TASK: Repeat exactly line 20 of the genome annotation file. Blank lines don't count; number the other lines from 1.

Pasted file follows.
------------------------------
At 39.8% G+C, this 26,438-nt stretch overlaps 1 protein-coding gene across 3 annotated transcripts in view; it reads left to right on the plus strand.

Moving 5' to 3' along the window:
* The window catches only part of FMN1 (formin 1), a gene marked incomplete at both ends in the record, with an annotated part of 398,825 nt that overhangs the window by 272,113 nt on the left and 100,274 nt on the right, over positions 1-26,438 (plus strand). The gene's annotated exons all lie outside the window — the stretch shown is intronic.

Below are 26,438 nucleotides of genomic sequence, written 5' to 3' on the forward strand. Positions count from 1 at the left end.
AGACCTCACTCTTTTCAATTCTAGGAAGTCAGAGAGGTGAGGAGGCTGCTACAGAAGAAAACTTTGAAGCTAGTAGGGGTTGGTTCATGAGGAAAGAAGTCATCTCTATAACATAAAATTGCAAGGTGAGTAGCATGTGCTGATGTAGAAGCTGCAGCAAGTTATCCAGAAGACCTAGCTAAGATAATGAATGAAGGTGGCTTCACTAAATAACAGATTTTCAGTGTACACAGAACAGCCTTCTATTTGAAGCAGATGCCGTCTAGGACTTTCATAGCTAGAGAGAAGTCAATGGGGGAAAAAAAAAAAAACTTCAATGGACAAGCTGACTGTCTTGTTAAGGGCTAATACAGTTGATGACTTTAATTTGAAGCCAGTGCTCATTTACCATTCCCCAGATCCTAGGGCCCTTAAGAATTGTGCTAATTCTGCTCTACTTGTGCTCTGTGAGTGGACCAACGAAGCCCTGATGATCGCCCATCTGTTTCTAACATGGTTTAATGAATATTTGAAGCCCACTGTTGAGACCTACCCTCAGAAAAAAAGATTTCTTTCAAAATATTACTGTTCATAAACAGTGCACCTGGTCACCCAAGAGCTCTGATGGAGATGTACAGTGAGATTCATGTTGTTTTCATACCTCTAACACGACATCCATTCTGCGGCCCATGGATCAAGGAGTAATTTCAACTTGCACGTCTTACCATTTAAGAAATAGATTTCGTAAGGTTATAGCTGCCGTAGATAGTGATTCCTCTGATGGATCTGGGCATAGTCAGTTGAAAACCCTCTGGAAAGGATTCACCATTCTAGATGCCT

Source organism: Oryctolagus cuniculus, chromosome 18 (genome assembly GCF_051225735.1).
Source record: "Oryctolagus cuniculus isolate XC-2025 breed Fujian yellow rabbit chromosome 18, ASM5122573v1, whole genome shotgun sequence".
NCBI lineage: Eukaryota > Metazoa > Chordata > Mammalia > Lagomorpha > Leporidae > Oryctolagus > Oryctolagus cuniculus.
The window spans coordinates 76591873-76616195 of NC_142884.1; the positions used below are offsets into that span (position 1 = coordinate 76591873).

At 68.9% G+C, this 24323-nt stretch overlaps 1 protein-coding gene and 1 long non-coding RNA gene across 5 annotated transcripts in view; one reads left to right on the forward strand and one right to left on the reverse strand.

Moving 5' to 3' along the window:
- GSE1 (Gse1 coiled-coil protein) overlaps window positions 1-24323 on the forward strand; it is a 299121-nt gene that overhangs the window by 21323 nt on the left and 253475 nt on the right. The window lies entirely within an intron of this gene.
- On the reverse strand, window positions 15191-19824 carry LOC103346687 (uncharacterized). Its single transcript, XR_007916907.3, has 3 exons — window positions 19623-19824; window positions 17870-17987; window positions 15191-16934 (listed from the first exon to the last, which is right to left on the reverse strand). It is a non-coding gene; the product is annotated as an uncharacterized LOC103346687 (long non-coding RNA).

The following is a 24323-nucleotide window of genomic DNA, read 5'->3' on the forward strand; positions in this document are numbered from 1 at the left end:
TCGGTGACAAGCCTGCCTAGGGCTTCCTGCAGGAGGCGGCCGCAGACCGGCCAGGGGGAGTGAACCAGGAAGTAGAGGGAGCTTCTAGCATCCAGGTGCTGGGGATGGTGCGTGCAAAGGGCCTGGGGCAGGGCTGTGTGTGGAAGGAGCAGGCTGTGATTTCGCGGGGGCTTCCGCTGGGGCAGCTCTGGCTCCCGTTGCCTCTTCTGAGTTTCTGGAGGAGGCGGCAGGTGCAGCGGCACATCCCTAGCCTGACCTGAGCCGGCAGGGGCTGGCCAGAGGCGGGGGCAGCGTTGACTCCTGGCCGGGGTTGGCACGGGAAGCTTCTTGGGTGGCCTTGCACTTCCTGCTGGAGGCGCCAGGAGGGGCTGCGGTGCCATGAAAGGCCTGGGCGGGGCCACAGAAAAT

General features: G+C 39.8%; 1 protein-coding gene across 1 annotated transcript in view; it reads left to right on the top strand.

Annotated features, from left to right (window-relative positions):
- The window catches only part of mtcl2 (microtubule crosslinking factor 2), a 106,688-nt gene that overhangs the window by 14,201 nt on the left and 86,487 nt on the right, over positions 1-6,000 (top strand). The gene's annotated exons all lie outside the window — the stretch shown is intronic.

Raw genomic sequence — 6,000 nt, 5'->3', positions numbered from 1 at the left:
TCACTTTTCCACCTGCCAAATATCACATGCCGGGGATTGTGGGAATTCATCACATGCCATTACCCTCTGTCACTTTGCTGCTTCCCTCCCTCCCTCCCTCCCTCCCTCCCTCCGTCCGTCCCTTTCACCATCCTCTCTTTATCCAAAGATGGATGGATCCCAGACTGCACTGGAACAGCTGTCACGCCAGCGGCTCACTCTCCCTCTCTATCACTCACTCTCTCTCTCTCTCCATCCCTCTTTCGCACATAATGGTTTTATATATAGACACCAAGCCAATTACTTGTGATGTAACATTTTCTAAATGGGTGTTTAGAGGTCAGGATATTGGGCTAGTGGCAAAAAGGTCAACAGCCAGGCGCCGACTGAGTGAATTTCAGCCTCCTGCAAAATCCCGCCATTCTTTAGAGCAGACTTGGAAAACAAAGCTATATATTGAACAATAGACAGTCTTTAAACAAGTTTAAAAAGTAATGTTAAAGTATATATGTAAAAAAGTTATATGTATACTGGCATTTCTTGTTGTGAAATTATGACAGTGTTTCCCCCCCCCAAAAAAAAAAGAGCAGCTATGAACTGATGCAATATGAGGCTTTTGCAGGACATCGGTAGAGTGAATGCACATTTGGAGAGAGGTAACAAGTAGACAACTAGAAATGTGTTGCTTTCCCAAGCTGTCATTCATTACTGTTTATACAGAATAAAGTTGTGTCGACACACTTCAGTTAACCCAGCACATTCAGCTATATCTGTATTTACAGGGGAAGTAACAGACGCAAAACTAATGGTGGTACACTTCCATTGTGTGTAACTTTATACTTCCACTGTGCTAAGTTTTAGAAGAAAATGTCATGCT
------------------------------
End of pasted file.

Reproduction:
TCACTTTTCCACCTGCCAAATATCACATGCCGGGGATTGTGGGAATTCATCACATGCCATTACCCTCTGTCACTTTGCTGCTTCCCTCCCTCCCTCCCTCCCTCCCTCCCTCCGTCCGTCCCTTTCACCATCCTCTCTTTATCCAAAGATGGATGGATCCCAGACTGCACTGGAACAGCTGTCACGCCAGCGGCTCACTCTCCCTCTCTATCACTCACTCTCTCTCTCTCTCCATCCCTCTTTCGCACATAATGGTTTTATATATAGACACCAAGCCAATTACTTGTGATGTAACATTTTCTAAATGGGTGTTTAGAGGTCAGGATATTGGGCTAGTGGCAAAAAGGTCAACAGCCAGGCGCCGACTGAGTGAATTTCAGCCTCCTGCAAAATCCCGCCATTCTTTAGAGCAGACTTGGAAAACAAAGCTATATATTGAACAATAGACAGTCTTTAAACAAGTTTAAAAAGTAATGTTAAAGTATATATGTAAAAAAGTTATATGTATACTGGCATTTCTTGTTGTGAAATTATGACAGTGTTTCCCCCCCCCAAAAAAAAAAGAGCAGCTATGAACTGATGCAATATGAGGCTTTTGCAGGACATCGGTAGAGTGAATGCACATTTGGAGAGAGGTAACAAGTAGACAACTAGAAATGTGTTGCTTTCCCAAGCTGTCATTCATTACTGTTTATACAGAATAAAGTTGTGTCGACACACTTCAGTTAACCCAGCACATTCAGCTATATCTGTATTTACAGGGGAAGTAACAGACGCAAAACTAATGGTGGTACACTTCCATTGTGTGTAACTTTATACTTCCACTGTGCTAAGTTTTAGAAGAAAATGTCATGCT